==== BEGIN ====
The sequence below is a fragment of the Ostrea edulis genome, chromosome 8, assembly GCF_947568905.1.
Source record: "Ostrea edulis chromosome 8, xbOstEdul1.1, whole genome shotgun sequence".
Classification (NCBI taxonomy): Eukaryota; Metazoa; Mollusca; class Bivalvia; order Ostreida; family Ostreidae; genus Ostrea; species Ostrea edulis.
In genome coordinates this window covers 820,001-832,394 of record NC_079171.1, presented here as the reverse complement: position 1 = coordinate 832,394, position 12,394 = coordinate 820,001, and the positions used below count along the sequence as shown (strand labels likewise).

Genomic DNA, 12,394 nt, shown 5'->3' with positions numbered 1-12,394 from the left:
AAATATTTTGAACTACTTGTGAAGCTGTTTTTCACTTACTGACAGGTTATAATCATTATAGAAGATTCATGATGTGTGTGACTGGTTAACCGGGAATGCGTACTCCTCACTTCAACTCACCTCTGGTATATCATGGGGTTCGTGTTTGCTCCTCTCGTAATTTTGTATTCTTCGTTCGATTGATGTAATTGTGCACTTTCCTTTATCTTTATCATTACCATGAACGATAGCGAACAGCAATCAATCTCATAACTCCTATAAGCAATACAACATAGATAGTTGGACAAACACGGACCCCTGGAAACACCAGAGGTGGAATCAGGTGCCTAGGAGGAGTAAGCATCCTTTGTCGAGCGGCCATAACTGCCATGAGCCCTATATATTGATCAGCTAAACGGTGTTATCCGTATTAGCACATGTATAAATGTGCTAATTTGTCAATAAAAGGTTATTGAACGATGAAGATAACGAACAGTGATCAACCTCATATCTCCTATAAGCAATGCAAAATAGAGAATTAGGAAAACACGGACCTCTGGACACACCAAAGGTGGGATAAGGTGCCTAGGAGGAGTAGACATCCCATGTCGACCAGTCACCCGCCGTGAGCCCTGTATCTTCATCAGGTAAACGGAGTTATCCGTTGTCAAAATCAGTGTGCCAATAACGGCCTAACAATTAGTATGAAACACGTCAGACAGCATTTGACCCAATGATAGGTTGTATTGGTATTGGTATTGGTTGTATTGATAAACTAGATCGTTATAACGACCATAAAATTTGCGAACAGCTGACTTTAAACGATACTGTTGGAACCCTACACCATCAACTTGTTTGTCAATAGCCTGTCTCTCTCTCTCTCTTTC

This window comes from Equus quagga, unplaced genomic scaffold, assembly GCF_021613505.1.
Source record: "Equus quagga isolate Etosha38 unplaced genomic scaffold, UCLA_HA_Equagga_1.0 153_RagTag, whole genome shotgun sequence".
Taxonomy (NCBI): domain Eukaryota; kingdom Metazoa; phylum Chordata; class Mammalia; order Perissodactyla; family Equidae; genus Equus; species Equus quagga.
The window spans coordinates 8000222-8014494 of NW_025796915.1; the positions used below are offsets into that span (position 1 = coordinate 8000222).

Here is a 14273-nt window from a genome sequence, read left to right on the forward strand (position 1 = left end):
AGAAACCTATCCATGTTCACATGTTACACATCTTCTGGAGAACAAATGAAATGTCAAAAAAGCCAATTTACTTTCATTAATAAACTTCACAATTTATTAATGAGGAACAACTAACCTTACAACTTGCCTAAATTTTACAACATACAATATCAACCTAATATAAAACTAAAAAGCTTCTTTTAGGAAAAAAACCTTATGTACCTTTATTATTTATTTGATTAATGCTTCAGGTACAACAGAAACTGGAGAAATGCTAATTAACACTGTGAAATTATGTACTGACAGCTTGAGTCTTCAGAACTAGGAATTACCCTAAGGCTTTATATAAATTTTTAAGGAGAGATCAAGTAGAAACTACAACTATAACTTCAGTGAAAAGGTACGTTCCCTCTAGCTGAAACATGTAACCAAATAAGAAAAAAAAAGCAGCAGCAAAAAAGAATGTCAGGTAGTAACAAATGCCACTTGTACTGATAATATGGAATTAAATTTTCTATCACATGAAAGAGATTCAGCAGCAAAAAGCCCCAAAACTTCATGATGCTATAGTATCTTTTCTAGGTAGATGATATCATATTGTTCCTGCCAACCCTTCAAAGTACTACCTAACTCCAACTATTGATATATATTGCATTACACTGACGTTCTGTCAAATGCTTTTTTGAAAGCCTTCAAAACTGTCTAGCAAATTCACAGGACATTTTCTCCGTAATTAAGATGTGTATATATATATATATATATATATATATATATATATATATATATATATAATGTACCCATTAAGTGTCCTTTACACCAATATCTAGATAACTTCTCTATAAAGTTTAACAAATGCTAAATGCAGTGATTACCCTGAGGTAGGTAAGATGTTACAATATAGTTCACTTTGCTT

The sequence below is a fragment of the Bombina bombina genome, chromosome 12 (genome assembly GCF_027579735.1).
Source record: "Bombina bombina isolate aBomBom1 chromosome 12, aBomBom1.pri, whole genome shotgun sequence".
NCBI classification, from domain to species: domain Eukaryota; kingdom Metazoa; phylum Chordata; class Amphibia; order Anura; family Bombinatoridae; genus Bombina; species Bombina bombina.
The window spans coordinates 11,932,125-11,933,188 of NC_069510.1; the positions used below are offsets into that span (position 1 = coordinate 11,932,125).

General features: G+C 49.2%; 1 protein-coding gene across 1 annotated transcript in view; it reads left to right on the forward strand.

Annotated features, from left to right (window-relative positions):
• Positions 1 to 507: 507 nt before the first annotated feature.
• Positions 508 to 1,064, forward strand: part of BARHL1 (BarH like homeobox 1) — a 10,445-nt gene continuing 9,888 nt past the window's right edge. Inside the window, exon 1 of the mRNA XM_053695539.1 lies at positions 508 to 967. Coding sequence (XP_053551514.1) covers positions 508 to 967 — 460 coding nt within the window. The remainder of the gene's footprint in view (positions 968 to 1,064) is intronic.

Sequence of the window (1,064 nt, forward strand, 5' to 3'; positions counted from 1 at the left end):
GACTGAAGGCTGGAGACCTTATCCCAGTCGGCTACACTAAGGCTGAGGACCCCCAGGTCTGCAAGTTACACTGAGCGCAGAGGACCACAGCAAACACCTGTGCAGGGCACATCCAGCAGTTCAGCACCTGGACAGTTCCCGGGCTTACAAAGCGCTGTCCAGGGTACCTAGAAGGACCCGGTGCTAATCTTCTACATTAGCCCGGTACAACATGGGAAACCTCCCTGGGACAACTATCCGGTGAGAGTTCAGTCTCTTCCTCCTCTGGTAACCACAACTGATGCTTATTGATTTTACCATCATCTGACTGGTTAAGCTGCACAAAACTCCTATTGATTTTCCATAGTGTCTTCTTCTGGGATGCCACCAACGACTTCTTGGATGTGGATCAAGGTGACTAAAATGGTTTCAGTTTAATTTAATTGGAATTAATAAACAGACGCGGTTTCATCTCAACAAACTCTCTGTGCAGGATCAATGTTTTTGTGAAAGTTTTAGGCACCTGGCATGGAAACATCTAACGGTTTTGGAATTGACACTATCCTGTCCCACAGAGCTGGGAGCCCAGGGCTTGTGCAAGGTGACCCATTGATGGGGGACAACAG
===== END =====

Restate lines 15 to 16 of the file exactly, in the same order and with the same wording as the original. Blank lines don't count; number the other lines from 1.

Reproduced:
NCBI classification, from domain to species: domain Eukaryota; kingdom Metazoa; phylum Chordata; class Amphibia; order Anura; family Bombinatoridae; genus Bombina; species Bombina bombina.
The window spans coordinates 11,932,125-11,933,188 of NC_069510.1; the positions used below are offsets into that span (position 1 = coordinate 11,932,125).